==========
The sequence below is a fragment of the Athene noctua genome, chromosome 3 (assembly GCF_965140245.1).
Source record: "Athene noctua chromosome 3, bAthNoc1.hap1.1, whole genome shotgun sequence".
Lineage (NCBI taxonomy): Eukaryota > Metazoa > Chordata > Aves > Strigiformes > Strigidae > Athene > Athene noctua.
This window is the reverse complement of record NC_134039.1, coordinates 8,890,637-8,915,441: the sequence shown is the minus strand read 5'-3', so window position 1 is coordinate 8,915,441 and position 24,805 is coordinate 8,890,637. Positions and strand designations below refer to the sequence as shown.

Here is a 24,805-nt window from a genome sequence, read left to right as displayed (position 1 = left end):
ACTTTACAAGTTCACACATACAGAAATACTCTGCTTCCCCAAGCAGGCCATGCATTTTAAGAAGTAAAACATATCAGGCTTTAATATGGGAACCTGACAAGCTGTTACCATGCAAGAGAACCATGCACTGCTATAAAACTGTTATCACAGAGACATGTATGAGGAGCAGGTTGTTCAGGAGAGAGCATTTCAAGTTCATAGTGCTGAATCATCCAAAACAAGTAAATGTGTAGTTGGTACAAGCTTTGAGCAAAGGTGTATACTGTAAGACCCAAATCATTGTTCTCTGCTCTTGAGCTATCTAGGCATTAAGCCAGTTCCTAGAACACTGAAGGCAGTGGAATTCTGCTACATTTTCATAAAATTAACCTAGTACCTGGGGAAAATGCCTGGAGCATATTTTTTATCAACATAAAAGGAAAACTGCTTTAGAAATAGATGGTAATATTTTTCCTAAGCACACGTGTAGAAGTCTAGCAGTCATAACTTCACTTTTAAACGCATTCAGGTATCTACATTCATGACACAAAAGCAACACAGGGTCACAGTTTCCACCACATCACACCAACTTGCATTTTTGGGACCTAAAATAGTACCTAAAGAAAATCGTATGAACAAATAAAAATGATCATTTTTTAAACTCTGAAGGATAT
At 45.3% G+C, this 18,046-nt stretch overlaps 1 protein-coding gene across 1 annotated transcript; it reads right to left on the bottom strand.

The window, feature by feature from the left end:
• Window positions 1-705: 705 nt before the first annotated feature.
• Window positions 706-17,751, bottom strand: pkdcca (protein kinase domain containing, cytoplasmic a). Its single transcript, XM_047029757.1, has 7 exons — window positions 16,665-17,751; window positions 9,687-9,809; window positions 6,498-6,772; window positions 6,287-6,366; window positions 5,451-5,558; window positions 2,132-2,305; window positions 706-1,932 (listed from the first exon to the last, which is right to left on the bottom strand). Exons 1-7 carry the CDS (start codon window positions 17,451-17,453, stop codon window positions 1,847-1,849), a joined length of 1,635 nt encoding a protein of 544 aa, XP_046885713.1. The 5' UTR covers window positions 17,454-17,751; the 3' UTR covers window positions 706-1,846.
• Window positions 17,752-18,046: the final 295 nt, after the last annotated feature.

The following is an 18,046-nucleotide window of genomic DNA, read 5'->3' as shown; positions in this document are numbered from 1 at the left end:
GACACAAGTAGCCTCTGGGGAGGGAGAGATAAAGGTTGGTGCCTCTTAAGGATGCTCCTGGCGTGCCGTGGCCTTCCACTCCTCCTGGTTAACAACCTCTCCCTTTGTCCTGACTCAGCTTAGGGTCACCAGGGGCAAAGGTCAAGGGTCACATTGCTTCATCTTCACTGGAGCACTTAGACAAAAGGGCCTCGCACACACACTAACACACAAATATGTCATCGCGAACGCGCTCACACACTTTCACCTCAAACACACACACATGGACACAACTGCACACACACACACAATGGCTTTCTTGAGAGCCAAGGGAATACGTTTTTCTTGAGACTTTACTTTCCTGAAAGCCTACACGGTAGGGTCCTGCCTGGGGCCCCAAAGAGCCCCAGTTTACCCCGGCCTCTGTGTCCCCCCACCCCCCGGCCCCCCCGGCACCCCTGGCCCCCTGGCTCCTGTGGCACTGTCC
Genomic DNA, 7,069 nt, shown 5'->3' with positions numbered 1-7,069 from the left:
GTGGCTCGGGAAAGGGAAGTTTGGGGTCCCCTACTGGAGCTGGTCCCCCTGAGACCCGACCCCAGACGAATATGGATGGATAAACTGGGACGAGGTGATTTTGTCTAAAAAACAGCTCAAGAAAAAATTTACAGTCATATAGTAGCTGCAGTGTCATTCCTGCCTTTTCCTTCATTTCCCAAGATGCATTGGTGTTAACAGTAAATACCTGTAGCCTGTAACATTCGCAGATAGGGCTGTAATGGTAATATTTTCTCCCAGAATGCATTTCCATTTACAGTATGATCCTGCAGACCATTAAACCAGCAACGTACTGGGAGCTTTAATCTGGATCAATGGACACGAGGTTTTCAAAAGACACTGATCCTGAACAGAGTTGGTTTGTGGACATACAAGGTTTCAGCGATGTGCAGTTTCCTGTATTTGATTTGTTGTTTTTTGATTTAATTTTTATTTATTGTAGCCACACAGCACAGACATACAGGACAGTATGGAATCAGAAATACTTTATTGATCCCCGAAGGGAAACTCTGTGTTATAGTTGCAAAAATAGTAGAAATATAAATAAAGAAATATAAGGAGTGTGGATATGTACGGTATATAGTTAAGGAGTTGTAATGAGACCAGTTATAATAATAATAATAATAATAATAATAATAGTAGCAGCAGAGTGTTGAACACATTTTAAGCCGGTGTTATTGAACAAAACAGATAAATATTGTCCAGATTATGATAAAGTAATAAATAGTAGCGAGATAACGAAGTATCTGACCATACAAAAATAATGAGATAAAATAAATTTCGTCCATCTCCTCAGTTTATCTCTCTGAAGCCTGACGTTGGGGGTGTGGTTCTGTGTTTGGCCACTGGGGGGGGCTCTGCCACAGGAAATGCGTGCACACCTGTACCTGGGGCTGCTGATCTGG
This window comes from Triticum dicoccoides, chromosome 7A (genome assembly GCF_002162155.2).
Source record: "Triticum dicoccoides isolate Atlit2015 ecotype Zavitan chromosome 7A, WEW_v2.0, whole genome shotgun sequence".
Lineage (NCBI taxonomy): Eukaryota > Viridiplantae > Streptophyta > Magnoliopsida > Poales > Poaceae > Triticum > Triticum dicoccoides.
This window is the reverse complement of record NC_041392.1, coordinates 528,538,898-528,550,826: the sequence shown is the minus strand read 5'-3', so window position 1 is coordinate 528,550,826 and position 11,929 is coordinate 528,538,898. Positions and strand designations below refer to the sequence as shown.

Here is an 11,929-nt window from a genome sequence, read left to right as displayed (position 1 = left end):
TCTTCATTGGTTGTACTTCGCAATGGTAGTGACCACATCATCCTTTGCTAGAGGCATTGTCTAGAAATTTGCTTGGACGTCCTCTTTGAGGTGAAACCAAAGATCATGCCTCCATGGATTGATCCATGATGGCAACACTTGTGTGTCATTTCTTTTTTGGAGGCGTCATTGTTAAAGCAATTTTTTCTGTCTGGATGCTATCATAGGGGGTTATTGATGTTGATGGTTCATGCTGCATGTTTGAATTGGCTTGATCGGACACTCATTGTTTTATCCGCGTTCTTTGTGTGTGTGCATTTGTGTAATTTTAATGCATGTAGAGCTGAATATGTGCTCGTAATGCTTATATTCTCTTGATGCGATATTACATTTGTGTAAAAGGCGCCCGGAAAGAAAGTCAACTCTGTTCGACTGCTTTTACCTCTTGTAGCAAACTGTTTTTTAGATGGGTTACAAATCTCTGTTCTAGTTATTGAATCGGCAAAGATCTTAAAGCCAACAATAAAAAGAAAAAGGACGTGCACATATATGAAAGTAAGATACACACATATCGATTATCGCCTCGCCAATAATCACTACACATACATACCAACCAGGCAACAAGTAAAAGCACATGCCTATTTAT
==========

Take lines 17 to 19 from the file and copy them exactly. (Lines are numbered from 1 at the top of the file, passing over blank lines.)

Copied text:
Source record: "Triticum dicoccoides isolate Atlit2015 ecotype Zavitan chromosome 7A, WEW_v2.0, whole genome shotgun sequence".
Lineage (NCBI taxonomy): Eukaryota > Viridiplantae > Streptophyta > Magnoliopsida > Poales > Poaceae > Triticum > Triticum dicoccoides.
This window is the reverse complement of record NC_041392.1, coordinates 528,538,898-528,550,826: the sequence shown is the minus strand read 5'-3', so window position 1 is coordinate 528,550,826 and position 11,929 is coordinate 528,538,898. Positions and strand designations below refer to the sequence as shown.